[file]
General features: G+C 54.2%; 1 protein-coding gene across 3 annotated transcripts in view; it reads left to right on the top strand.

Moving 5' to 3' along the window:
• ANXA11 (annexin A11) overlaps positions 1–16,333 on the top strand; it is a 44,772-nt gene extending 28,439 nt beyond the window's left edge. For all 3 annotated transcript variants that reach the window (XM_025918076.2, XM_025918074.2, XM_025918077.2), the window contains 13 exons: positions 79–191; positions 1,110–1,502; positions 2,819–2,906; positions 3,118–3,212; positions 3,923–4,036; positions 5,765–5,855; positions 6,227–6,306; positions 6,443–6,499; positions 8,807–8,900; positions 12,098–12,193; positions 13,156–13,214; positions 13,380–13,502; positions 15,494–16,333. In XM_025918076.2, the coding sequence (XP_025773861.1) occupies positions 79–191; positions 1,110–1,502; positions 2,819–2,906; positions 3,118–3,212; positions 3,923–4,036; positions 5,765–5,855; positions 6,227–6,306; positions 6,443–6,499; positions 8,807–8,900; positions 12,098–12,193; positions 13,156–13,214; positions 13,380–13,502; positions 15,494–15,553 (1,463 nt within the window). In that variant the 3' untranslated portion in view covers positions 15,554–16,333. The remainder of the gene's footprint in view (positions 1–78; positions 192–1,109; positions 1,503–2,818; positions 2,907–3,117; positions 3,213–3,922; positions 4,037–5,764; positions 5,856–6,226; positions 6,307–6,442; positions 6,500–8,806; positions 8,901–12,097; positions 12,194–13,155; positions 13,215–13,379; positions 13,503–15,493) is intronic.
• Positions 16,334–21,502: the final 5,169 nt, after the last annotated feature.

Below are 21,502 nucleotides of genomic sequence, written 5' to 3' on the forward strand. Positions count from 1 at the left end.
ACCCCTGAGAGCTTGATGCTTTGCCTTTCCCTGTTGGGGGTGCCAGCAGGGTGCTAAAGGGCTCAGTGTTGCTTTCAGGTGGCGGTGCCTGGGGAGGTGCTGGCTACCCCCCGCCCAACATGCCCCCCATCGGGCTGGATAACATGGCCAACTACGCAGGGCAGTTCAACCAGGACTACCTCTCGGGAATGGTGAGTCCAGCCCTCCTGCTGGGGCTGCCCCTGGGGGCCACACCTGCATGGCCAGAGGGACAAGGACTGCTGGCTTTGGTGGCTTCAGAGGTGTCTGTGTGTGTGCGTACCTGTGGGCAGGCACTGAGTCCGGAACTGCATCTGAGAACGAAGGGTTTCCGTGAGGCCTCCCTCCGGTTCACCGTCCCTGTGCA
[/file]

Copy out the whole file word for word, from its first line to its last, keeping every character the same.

General features: G+C 54.2%; 1 protein-coding gene across 3 annotated transcripts in view; it reads left to right on the top strand.

Moving 5' to 3' along the window:
• ANXA11 (annexin A11) overlaps positions 1–16,333 on the top strand; it is a 44,772-nt gene extending 28,439 nt beyond the window's left edge. For all 3 annotated transcript variants that reach the window (XM_025918076.2, XM_025918074.2, XM_025918077.2), the window contains 13 exons: positions 79–191; positions 1,110–1,502; positions 2,819–2,906; positions 3,118–3,212; positions 3,923–4,036; positions 5,765–5,855; positions 6,227–6,306; positions 6,443–6,499; positions 8,807–8,900; positions 12,098–12,193; positions 13,156–13,214; positions 13,380–13,502; positions 15,494–16,333. In XM_025918076.2, the coding sequence (XP_025773861.1) occupies positions 79–191; positions 1,110–1,502; positions 2,819–2,906; positions 3,118–3,212; positions 3,923–4,036; positions 5,765–5,855; positions 6,227–6,306; positions 6,443–6,499; positions 8,807–8,900; positions 12,098–12,193; positions 13,156–13,214; positions 13,380–13,502; positions 15,494–15,553 (1,463 nt within the window). In that variant the 3' untranslated portion in view covers positions 15,554–16,333. The remainder of the gene's footprint in view (positions 1–78; positions 192–1,109; positions 1,503–2,818; positions 2,907–3,117; positions 3,213–3,922; positions 4,037–5,764; positions 5,856–6,226; positions 6,307–6,442; positions 6,500–8,806; positions 8,901–12,097; positions 12,194–13,155; positions 13,215–13,379; positions 13,503–15,493) is intronic.
• Positions 16,334–21,502: the final 5,169 nt, after the last annotated feature.

Below are 21,502 nucleotides of genomic sequence, written 5' to 3' on the forward strand. Positions count from 1 at the left end.
ACCCCTGAGAGCTTGATGCTTTGCCTTTCCCTGTTGGGGGTGCCAGCAGGGTGCTAAAGGGCTCAGTGTTGCTTTCAGGTGGCGGTGCCTGGGGAGGTGCTGGCTACCCCCCGCCCAACATGCCCCCCATCGGGCTGGATAACATGGCCAACTACGCAGGGCAGTTCAACCAGGACTACCTCTCGGGAATGGTGAGTCCAGCCCTCCTGCTGGGGCTGCCCCTGGGGGCCACACCTGCATGGCCAGAGGGACAAGGACTGCTGGCTTTGGTGGCTTCAGAGGTGTCTGTGTGTGTGCGTACCTGTGGGCAGGCACTGAGTCCGGAACTGCATCTGAGAACGAAGGGTTTCCGTGAGGCCTCCCTCCGGTTCACCGTCCCTGTGCA